A trough of self-doubt and what I did about it
They say fifty is the new forty; the age when we reap the benefits of previous experiences and efforts at a time when the all-absorbing child-rearing days are largely behind us and we’re still in our prime. It’s a time for taking stock of achievements while casting excited eyes towards new horizons across unchartered waters. In short, it’s an opportunity to plot a course in a new direction.
Or sink. Sink under the oppression of personal doubt or the sometimes rabid ambition possessed by members of the upcoming generation who, as we grow older and advance in our careers, impatiently wait to fill our shoes and walk taller than we did.
This latter phenomenon is healthy and all part and parcel of life.
Personal doubt, on the other hand, is a trickier beast; a mental prey that stealthily circles the outer reaches of our consciousness until it swoops and plucks the heart out of contentment — a basic ingredient for happiness. On a bad day, it may also ravage self-esteem and induce a sense of unfulfillment and gloomier state of mind.
For over twenty years, I sailed through my career with my self-esteem ultimately unscathed. As a creative commercial copywriter, affirmation was forthcoming on a regular basis via satisfied clients and colleagues. I knew I could write copy; ‘everyone’ told me so. I could, they said, sell sand to The Sahara.
But I was bored. Unfulfilled. Depressed. And had a novel within me that was clamouring to get out. So I bailed on copywriting and embarked on a new career as a writer.
For two years I researched and wrote. Started this blog and set up a Facebook author page. Attended a writers’ conference in LA and made some wonderful writer friends. Two agents have asked for the manuscript when it’s finally completed. I was on a new roll.
Book enthusiastically received by a trusty team of beta readers, I sent it to my editor and began channelling fresh ideas and energy into Book Two.
And then I hit a trough. Not writer’s block. A confidence trough that was probably exacerbated by the frustration of a ruptured shoulder ligament, flu, and then a broken wrist. It all gave me too much time to ponder.
Who was I trying to fool? Me? An Author? Let’s get real. Creative writing and copywriting are two entirely different animals. Being good at one is no guarantee for being great at the other. Because success in publishing requires great. Besides, in a world teeming with great books, why would anyone waste their precious time reading mine? Let alone their hard earned cash. Who do I think I am? Because JK Rowling, I know I ain’t.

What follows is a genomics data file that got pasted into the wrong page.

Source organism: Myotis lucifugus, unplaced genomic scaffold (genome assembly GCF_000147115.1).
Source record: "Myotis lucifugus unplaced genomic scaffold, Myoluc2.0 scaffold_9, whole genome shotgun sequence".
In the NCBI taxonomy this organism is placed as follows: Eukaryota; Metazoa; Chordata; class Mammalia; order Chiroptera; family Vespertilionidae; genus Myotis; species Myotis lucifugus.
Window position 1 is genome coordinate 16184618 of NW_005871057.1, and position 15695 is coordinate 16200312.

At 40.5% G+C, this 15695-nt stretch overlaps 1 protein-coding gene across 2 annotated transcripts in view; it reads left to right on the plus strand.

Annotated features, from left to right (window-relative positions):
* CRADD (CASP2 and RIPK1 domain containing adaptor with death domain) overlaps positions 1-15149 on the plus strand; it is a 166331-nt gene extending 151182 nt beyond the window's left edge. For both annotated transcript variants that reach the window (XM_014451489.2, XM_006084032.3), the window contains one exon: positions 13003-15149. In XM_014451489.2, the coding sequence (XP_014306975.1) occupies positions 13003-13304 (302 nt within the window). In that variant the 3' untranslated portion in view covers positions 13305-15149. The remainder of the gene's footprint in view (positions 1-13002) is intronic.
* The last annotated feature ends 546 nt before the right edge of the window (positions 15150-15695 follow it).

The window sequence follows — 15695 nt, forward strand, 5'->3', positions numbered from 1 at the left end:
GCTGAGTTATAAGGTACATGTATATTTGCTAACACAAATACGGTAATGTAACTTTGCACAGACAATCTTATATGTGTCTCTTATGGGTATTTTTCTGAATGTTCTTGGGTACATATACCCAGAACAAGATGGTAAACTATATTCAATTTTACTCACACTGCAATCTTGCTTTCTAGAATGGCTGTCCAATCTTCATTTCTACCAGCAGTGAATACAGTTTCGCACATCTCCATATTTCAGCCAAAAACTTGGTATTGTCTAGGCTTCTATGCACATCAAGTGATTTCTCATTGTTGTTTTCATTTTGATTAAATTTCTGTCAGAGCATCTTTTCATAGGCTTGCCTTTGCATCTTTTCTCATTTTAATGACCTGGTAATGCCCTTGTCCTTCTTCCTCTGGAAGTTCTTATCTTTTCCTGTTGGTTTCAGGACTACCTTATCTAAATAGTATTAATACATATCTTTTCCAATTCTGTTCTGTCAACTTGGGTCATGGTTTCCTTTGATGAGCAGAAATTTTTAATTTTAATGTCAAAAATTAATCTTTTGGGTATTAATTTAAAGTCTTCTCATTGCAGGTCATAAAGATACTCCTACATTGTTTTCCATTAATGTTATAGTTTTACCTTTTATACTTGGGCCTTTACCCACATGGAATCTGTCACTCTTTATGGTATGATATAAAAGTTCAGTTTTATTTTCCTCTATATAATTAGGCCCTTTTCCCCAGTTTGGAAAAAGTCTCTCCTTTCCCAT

Such was the repeat conversation playing in my head and may have continued to play had middle-age common sense not kicked in, kicked ass and told me to get a grip.
So I gave myself a talking to and this is what I said:
There is only one person who can dig you out of this negative health and thought spiral, and that’s You. Nobody else. Your future is in the lap of the Gods and your own hands. And you know what you need to do. Eat properly. Sleep properly. Start taking vitamin supplements to build up resistance to bugs and calcium to build up your bones. Walk and exercise to become the strongest you possible. Get a haircut, a manicure, pedicure, and facial. Get out of those sweats and check out what the summer sales have on offer.
You love novel writing and have invested umpteen hours, days and months in beginning to hone your new craft. Feedback from beta readers has been overwhelmingly positive. Believe in being good today while working towards becoming awesome tomorrow. Or next week. Or next year. Progress systematically, through reading and listening and learning. And organically, through writing and writing and writing. Prioritise rather than procrastinate. JK Rowling is the best Harry Potter+ author, and even she was rejected at the beginning of her career, but only you can write your book the way you think it should be written.
Now, I’m not advocating that anyone can think themselves out of genuine depression. Depression is a physical, chemical imbalance in the brain that may require medication to combat. Medication that is as necessary as a cast on a broken limb.
No, I’m talking about a trough of personal self-doubt. That 3 a.m. fear that we will be finally exposed as professional imposters who are far less capable than people believe us to be. The angst that makes us hesitate, doubt and question our skills. And the sneaky belief that everyone else does it better.
Because I believe most of us are prone to these doubts and troughs sooner or later. And the winners are the ones who manage to dig themselves out before they sink further in. Sportsmen and women have always championed the importance of positive thinking and mental strength, and the importance of being able to refocus on the next point or match in the face of a defeat. A setback. They acknowledge that they lost, analyse and learn from it. They don’t tell themselves that they are lousy players.
Which is my intended strategy for the rest of my career. I’m going to face rejection, that’s a given. My first rejections will be in the concrete form of rejection slips. Then in mediocre or, heaven forbid, bad reviews. No one is liked by everyone.
Years ago, when my children were being taught to ride, one little girl suddenly fell off. “Good,” said the riding instructor briskly, as she picked up the teary, unhurt child. “Every good rider falls off at least 100 times. Now you only have 99 to go!” The mini-rider sniffed and grinned. Then remounted the pony.
I’m off to pack for the Romance Writers of America conference in NYC next week.
I’m excited and thrilled to be part of such a large writing community.
And when I return, I shall plan a new work schedule for the autumn and stick to it.
Because when I’m inevitably thrown off my course by doubt and rejection, I’m going to be that kid who remounted and trotted on.
Wishing everyone a wonderful and fulfilling summer.